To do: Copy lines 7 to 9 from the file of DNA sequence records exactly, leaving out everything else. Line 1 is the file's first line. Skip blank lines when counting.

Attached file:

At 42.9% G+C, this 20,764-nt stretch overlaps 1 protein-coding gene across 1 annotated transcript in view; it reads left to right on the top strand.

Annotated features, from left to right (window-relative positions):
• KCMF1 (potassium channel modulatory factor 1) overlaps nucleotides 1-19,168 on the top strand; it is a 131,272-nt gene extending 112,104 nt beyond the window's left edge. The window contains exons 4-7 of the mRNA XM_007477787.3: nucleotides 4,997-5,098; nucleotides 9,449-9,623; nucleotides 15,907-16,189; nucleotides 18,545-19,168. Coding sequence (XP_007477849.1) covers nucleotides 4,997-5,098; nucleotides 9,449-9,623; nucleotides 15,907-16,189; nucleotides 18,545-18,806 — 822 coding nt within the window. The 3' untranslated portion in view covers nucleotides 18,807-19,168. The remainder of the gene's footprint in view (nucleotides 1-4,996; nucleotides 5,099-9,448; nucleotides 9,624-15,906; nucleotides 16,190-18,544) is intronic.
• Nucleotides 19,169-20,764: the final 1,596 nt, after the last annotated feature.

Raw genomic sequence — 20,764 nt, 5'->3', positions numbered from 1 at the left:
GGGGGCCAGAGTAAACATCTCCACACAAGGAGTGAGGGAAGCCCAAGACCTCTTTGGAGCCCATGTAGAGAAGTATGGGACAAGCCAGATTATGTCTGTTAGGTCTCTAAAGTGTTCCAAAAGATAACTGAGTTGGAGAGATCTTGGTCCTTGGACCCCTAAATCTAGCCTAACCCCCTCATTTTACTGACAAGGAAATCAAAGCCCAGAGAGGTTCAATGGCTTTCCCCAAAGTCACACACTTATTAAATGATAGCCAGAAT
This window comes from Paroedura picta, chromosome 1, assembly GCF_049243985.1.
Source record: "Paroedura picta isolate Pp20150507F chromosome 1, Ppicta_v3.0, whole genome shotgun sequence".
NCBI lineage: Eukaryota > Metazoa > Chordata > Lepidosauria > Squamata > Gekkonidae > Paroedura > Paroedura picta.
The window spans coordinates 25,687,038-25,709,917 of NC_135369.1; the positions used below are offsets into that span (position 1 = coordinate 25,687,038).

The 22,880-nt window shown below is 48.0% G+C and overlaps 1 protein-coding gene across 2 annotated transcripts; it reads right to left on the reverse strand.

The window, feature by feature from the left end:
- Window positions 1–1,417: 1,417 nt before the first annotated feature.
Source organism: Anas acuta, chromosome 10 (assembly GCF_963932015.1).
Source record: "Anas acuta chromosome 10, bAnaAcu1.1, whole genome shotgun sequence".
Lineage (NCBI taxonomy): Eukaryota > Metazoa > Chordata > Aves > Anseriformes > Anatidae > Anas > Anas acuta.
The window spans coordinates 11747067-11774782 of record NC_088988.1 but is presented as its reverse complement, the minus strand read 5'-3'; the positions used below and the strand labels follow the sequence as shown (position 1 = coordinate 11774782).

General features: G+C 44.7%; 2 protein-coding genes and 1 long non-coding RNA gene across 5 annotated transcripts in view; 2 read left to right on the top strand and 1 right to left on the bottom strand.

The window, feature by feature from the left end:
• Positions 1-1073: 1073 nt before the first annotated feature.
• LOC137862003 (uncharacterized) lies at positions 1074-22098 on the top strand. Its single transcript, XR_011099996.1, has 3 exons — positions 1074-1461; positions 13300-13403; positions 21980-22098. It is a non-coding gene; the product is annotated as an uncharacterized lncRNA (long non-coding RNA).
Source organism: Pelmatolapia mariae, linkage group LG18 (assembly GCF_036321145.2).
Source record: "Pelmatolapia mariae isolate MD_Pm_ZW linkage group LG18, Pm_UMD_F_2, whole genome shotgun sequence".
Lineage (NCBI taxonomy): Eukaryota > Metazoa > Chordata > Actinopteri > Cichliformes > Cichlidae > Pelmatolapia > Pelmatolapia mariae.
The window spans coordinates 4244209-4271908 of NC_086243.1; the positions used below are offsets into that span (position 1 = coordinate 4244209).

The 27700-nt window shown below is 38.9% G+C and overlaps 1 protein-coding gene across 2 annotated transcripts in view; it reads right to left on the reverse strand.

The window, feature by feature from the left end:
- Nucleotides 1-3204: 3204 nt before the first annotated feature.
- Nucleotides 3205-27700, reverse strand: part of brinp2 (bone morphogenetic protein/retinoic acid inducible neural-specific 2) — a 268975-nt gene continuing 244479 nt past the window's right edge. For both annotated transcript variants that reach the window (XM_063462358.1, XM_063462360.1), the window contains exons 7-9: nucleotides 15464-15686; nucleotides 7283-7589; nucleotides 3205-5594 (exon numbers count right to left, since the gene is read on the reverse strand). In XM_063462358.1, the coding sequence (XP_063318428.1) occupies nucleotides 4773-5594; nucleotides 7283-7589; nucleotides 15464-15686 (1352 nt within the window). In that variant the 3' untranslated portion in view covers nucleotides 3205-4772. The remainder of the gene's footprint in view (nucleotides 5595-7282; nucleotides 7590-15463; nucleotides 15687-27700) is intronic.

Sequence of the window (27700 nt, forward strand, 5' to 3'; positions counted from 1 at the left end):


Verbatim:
This window comes from Paroedura picta, chromosome 1, assembly GCF_049243985.1.
Source record: "Paroedura picta isolate Pp20150507F chromosome 1, Ppicta_v3.0, whole genome shotgun sequence".
NCBI lineage: Eukaryota > Metazoa > Chordata > Lepidosauria > Squamata > Gekkonidae > Paroedura > Paroedura picta.